The removal of pandemic limitations and an increase in the cost of living reduced demand for internet takeout, causing losses at British meal delivery company Deliveroo to soar and revenue growth to halt significantly in the first half of 2022.
In the first half of the year, Deliveroo recorded a pretax loss of £147.3 million ($178 million), an increase of 54% over the same time in 2017. The losses were mostly caused by rising marketing and overhead costs.
The company’s earnings increased 12% to £1 billion. That was significantly slower than the company’s reported revenue growth for the first half of 2021, when revenues increased 82% year over year.
Gross transaction value (GTV), a measure of total platform sales, increased 7% at Deliveroo to £3.6 billion, which is a modest increase compared to last year, when GTV doubled in the first half. The corporation attributed the underwhelming results to “challenging market conditions.”
Deliveroo announced that it is seeking input on its plans to leave the Netherlands, which would be the company’s most recent departure from a significant European market.
The company previously withdrew from Spain in 2018 and Germany in 2019 due to the possibility of significantly stricter gig economy laws in the European Union.
Only 1% of Deliveroo’s GTV in the first half of 2022 came from the Netherlands, according to Deliveroo.
Deliveroo updated their forecast for overall sales growth. The business downgraded its earlier projection of between 15% and 25% to a range of 4% to 12% for GTV growth in 2022 last month.
In response to its findings on Wednesday, Deliveroo’s stock increased by 3%.
“So far in 2022, we have made good progress delivering on our profitability plan, despite increased consumer headwinds and slowing growth during the period,” Will Shu, the CEO of Deliveroo, said in a statement.
“We are confident that in H2 2022 and beyond we will see further gains from actions already taken, as well as benefits from new initiatives.”
Shu further said, “We remain confident in our ability to adapt financially to any further changes in the macroeconomic environment.”
A more extroverted consumer base and rising inflation have both seized the meal delivery sector.
People are dining out more frequently than they are purchasing food online as a result of rising energy and basic goods prices, which have also made consumers more wary of their financial decisions.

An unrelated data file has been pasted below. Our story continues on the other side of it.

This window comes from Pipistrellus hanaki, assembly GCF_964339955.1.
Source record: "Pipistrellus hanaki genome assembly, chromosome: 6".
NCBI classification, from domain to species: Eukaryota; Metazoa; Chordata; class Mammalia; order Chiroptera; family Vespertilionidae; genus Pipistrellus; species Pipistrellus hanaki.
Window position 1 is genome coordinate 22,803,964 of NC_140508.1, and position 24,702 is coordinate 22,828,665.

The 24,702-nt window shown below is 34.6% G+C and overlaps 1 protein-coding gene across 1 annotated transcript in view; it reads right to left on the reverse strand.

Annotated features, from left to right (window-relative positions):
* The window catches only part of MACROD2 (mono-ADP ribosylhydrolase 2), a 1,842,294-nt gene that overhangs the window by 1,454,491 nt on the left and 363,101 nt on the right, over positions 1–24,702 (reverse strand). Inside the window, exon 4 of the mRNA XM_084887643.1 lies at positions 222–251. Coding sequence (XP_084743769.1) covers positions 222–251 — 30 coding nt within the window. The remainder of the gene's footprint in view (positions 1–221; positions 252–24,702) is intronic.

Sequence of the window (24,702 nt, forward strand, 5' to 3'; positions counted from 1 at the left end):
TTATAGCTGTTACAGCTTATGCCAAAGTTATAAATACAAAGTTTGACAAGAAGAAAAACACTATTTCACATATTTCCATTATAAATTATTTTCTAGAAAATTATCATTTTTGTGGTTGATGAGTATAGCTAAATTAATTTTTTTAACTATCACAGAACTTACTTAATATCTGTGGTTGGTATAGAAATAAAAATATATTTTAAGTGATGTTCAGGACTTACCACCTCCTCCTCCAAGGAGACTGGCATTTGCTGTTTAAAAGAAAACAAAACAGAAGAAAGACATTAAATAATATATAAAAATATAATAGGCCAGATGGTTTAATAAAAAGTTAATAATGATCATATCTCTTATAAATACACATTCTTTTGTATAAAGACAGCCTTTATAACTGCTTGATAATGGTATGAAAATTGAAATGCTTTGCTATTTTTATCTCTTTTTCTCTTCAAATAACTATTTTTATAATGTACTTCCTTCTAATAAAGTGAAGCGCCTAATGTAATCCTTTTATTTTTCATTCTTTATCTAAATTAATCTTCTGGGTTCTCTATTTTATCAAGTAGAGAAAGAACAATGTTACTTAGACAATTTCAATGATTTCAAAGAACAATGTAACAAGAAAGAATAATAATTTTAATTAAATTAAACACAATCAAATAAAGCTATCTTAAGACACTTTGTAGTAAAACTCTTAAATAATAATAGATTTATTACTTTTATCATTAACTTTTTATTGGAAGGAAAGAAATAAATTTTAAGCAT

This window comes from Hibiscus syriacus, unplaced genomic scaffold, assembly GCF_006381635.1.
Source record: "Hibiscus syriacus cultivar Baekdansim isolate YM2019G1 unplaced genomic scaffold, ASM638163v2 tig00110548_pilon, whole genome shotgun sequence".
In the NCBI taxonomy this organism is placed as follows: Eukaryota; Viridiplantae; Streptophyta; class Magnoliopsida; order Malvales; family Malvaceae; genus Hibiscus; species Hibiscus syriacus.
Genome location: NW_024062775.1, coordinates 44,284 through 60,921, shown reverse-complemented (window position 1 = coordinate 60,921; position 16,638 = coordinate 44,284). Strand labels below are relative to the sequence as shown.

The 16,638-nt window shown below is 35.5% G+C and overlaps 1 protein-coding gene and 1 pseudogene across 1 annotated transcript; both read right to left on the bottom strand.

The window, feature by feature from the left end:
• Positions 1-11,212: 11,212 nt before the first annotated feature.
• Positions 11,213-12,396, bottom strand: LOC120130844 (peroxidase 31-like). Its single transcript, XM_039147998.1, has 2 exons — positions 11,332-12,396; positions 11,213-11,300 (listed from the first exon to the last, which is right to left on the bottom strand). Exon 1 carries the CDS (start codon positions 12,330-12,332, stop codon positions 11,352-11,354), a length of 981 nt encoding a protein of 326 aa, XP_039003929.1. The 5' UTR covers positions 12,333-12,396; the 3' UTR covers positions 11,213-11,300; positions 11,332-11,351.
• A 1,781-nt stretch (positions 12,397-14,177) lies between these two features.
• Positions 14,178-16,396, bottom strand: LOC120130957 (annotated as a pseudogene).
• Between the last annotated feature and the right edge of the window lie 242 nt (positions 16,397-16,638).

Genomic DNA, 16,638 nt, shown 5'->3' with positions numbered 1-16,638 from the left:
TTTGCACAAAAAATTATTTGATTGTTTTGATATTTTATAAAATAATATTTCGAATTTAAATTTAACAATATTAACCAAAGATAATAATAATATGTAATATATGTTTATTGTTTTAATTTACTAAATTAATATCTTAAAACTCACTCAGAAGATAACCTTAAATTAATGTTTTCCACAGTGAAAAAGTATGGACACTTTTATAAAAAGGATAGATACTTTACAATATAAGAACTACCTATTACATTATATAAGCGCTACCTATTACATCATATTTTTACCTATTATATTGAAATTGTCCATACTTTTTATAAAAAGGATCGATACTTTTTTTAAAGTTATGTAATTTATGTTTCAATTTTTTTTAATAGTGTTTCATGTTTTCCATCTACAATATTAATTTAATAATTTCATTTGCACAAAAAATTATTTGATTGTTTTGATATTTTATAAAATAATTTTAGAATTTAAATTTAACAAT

On a different Wednesday, Deliveroo announced that it would begin its first-ever stock repurchase program, acquiring shares from investors for up to £75 million. According to Deliveroo, the program’s goal is “to mitigate dilution from share-based compensation plans.”
The business disclosed that Simon Wolfson, the CEO of the Next apparel chain in the United Kingdom, had opted to leave the board.
“After much consideration, and with regret, I believe that the time required to continue in my role at Deliveroo is no longer compatible with my executive and other commitments,” Wolfson said.
In a recent global agreement, Deliveroo welcomed McDonald’s to its platform. Deliveroo is focusing on other on-demand delivery services in the hopes that this will help it weather the storm of a potential recession. Retailers other than food have joined the company, including WH Smith and LloydsPharmacy.
Food delivery has a long history of being a competitive business with narrow margins, making it difficult for any one company to have a big impact. While some companies in the sector benefited from the Covid-19 lockdowns, the business has recently seen growing consolidation as values have fallen due to a decline in the need for such services.
Grubhub’s value was written down by the Anglo-Dutch company Just Eat Takeaway.com last week by $3 billion, or nearly half of the $7.3 billion it originally paid for the company last year. In response to demand from investors to grow its business, the company is considering selling Grubhub among other options.
It follows Amazon’s announcement of an agreement to acquire a stake in Grubhub and give Prime members access to food delivery services. Similar agreements between Amazon and Deliveroo exist in the United Kingdom, Italy, France, and the United Arab Emirates.
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